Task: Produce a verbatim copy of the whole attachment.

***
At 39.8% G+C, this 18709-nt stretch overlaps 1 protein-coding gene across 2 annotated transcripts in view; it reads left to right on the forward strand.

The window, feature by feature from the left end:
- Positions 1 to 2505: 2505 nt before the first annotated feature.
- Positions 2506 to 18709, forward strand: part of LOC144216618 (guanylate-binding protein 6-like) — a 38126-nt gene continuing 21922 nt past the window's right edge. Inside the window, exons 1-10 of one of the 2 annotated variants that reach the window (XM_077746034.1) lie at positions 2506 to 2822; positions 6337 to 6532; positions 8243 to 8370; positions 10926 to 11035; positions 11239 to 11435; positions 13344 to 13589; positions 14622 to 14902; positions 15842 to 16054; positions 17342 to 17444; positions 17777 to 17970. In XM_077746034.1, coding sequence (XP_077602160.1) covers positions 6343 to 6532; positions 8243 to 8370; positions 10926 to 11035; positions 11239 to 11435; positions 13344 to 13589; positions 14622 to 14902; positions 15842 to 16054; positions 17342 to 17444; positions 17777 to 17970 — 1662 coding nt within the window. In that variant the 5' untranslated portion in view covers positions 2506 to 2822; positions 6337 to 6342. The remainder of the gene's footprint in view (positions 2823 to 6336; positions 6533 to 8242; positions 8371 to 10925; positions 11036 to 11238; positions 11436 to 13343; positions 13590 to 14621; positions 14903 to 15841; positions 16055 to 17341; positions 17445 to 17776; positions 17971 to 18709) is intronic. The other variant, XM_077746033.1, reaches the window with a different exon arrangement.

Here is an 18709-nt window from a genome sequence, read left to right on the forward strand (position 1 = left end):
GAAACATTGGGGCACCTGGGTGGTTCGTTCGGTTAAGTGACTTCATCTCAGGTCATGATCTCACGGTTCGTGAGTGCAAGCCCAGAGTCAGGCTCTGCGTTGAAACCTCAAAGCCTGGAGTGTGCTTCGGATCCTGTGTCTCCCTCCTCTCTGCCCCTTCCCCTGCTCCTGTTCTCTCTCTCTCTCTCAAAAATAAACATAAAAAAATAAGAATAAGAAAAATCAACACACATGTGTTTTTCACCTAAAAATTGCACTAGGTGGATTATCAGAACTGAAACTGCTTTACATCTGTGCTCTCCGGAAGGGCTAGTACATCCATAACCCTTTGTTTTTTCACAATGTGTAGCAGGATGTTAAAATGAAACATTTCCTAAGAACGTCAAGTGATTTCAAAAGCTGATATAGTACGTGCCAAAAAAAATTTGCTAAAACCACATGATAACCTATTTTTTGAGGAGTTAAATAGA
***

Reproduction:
At 39.8% G+C, this 18709-nt stretch overlaps 1 protein-coding gene across 2 annotated transcripts in view; it reads left to right on the forward strand.

The window, feature by feature from the left end:
- Positions 1 to 2505: 2505 nt before the first annotated feature.
- Positions 2506 to 18709, forward strand: part of LOC144216618 (guanylate-binding protein 6-like) — a 38126-nt gene continuing 21922 nt past the window's right edge. Inside the window, exons 1-10 of one of the 2 annotated variants that reach the window (XM_077746034.1) lie at positions 2506 to 2822; positions 6337 to 6532; positions 8243 to 8370; positions 10926 to 11035; positions 11239 to 11435; positions 13344 to 13589; positions 14622 to 14902; positions 15842 to 16054; positions 17342 to 17444; positions 17777 to 17970. In XM_077746034.1, coding sequence (XP_077602160.1) covers positions 6343 to 6532; positions 8243 to 8370; positions 10926 to 11035; positions 11239 to 11435; positions 13344 to 13589; positions 14622 to 14902; positions 15842 to 16054; positions 17342 to 17444; positions 17777 to 17970 — 1662 coding nt within the window. In that variant the 5' untranslated portion in view covers positions 2506 to 2822; positions 6337 to 6342. The remainder of the gene's footprint in view (positions 2823 to 6336; positions 6533 to 8242; positions 8371 to 10925; positions 11036 to 11238; positions 11436 to 13343; positions 13590 to 14621; positions 14903 to 15841; positions 16055 to 17341; positions 17445 to 17776; positions 17971 to 18709) is intronic. The other variant, XM_077746033.1, reaches the window with a different exon arrangement.

Here is an 18709-nt window from a genome sequence, read left to right on the forward strand (position 1 = left end):
GAAACATTGGGGCACCTGGGTGGTTCGTTCGGTTAAGTGACTTCATCTCAGGTCATGATCTCACGGTTCGTGAGTGCAAGCCCAGAGTCAGGCTCTGCGTTGAAACCTCAAAGCCTGGAGTGTGCTTCGGATCCTGTGTCTCCCTCCTCTCTGCCCCTTCCCCTGCTCCTGTTCTCTCTCTCTCTCTCAAAAATAAACATAAAAAAATAAGAATAAGAAAAATCAACACACATGTGTTTTTCACCTAAAAATTGCACTAGGTGGATTATCAGAACTGAAACTGCTTTACATCTGTGCTCTCCGGAAGGGCTAGTACATCCATAACCCTTTGTTTTTTCACAATGTGTAGCAGGATGTTAAAATGAAACATTTCCTAAGAACGTCAAGTGATTTCAAAAGCTGATATAGTACGTGCCAAAAAAAATTTGCTAAAACCACATGATAACCTATTTTTTGAGGAGTTAAATAGA